Op-ed: Santorum’s Exit is Good for Gays – and Republicans
 

BY Advocate Contributors

April 12 2012 4:00 AM ET

Unsurprisingly most
lesbian, gay, bisexual and transgender Americans, including Log Cabin
Republicans, are glad to see Senator Rick Santorum exit the race for the White
House. What may surprise some people is that most straight Republicans are also
breathing a sigh of relief while some Democrats are mourning his loss.

Mainstream
Republicans have no appetite for Rick Santorum’s unique brand of divisive
social issue politics. Exit polls clearly showed that his success in the
primaries had little to do with his outlandish statements about contraception
or LGBT families, but rather rested on his ability to connect with the economic
concerns of working class voters. In a primary season that has resembled a
battle of attrition, Rick Santorum ultimately benefited from being the last in
a long line of “Romney alternatives,” which says more about Mitt Romney’s
challenges than it does Santorum’s strength.

In Republican
circles, Santorum’s stark moralizing and fixation on social issues like
marriage, pornography and birth control were perceived as signs that he lacked
the focus and discipline necessary to lead the GOP through an election that
conservatives fervently want to see fought on economic issues. Our nation is
facing serious challenges, and the last thing Republicans want is a nominee
whose rhetoric provides constant fodder for the Colbert Report. With Santorum’s departure from the primary
field, Republicans can see the light at the end of the tunnel – and that has
some Democrats scared.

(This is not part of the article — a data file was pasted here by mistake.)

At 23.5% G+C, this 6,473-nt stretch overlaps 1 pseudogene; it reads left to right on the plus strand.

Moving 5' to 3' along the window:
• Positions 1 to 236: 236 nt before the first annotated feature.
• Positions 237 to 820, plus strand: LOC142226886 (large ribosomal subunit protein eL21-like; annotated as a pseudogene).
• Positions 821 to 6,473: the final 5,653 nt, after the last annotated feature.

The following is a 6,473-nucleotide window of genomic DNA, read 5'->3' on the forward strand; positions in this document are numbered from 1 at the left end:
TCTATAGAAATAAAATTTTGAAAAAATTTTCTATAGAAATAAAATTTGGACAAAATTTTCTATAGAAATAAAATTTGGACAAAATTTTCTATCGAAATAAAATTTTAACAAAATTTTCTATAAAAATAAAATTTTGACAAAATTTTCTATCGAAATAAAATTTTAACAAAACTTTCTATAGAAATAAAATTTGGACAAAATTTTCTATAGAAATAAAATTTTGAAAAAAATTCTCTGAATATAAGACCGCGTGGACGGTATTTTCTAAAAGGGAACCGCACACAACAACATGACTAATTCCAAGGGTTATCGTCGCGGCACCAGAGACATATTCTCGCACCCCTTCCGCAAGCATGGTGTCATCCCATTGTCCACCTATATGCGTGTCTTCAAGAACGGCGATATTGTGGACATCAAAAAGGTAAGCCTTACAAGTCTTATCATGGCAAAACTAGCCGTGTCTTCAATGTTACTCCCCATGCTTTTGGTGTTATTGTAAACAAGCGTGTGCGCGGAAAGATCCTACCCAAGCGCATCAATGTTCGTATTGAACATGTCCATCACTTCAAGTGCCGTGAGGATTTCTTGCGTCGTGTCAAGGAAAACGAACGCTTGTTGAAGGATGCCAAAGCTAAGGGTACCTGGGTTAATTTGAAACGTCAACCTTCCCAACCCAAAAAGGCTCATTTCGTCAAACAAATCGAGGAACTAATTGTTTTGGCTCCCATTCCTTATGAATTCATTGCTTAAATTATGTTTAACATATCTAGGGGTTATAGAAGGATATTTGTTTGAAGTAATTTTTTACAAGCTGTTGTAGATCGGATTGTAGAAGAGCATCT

Despite their
frequent condemnations of his campaign, many liberal activists loved having
Rick Santorum around. Blogger Mike Rogers went so far as to set aside his
infamous hatred of Republicans long enough to actually encourage gays to vote
for Santorum during primaries in the hopes that he would secure the nomination
and trigger a landslide victory for Democrats in November. He was the perfect
boogie man to scare female, younger, LGBT and independent-minded voters (and
donors) into line behind an anemic Obama presidency.

An election where
Santorum was carrying the Republican banner and attempting to remake the party
in his own image could have been effectively used to tar the entire GOP as
retrograde on social issues, undermining reelection efforts of pro-equality
Republicans in Congress like Reps. Nan Hayworth of New York and Judy Biggert in
Illinois, or even the champion of DOMA repeal, Rep. Ileana Ros-Lehtinen in
Florida.

The empty threat of
a Rick Santorum presidency – and now the equally unrealistic specter of a
Santorum vice presidency – is a cheap and easy way for liberals to depress
interest in the GOP without having to expend political capital or resources.
Log Cabin Republicans are issuing a clarion call to our community. It is time
to stop fretting about the boogie man in the closet, and start looking at the
reality of the 2012 elections in the light of day.

 

R. CLARKE COOPER is executive director for the Log Cabin
Republicans.
 

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